I think you're badly misunderstanding how DNS work. NS records are used to find the authoritative server for a domain. The A resource record is what the client is requesting (normally) and is what will be looked up for the response to the client.
Lets say you own example.com. Someone enters http://www.example.com into their webbrowser. Their computer issues a recursive lookup for www.example.com to their local DNS server. That server doesn't know what IP www.example.com resolves to, so it figures out the lowest level of domain for which it does know the servers. In this case it's the
. root servers. The domain name
www.example.com is actually
www.example.com. <-- note the "." on the end.
So that DNS server contacts the root server and asks them if they know where www.example.com is. They don't. They do know where "com." is however, by was of NS records for that domain. This NS record is returned to the DNS server. So the DNS server contacts the "com." server and asks them if they know where www.example.com is, they don't either. But they do know where "example.com." is, again by NS records, which point to
b.iana-servers.net.. Nobody "just knows" where those servers are, so glue records for those domains are registered with the "net." root servers. More lookups to the "net." root servers...
The DNS server now knows how to contact the server for the
example.com. domain! So it asks that server if it knows where 'www.example.com' is, it does! That server has a SOA record that identifies it as authoritative for the 'example.com.' domain, and it knows the A record for 'www.example.com', the IP it points to. The DNS server returns this IP to the client and the world is safe for another night.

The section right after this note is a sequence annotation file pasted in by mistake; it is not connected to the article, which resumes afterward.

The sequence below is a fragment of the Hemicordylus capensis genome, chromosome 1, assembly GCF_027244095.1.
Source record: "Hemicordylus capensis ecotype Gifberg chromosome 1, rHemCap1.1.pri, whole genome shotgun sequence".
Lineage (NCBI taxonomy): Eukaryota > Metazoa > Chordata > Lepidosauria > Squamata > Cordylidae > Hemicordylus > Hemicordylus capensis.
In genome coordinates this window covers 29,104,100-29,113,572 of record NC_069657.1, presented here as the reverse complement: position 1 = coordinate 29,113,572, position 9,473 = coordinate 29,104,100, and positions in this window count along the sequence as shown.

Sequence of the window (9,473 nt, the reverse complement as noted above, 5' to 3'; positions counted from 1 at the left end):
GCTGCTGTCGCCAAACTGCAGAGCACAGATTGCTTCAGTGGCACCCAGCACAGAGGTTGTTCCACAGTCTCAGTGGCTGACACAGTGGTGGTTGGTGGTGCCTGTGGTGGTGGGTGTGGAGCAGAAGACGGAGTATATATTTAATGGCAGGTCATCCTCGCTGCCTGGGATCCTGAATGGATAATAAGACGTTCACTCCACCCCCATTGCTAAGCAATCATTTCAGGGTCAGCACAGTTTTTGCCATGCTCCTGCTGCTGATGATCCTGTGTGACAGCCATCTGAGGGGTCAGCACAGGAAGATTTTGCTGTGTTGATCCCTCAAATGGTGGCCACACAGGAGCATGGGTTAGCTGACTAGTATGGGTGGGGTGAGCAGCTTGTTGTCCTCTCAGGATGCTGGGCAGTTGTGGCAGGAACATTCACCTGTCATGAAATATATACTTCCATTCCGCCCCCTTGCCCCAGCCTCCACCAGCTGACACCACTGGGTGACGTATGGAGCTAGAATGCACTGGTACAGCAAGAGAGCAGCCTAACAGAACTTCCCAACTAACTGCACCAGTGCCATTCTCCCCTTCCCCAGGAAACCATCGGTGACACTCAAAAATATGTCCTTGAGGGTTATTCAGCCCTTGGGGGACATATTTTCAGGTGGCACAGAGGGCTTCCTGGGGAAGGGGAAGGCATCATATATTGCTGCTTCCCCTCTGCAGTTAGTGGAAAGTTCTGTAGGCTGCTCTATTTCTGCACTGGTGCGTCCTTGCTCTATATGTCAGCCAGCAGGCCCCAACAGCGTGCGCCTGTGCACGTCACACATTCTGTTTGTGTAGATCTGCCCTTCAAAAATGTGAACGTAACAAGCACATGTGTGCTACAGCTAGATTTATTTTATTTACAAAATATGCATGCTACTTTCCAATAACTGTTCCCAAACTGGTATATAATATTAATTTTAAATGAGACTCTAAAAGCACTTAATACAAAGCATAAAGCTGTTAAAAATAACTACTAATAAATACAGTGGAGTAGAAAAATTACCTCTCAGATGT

When the client requested
www.example.com from the DNS server it told the DNS server it was looking for an A record (A are for IPv4; clients also commonly look for IPv6 AAAA records too these days). When the other DNS server got the requests for the A record they also looked for CNAME records, but didn't search other record types. The DNS server know that when the request for a longer domain name fails (eg the root servers don't know where www.example.com is) that the DNS server is going to be interested in what information that server does have, eg. the NS record(s). How this works is more complicated than you'll care about, but the root server definitely returns a "failure" of sorts when the DNS server is trying to find the domain.
If the client was requesting a MX record for e-mail, or a SRV record, or a TXT record, or whatever, the responding DNS server will not just search for any record type that matches the domain name give, it will only search for the same record type (with the exception when looking for A or AAAA records the results for a CNAME match will be returned if no A or AAAA record matches). Also the server can have a "default" or wildcard records that may also match, but are subordinated to direct matches. It's best to avoid these situations unless you really know what you're doing.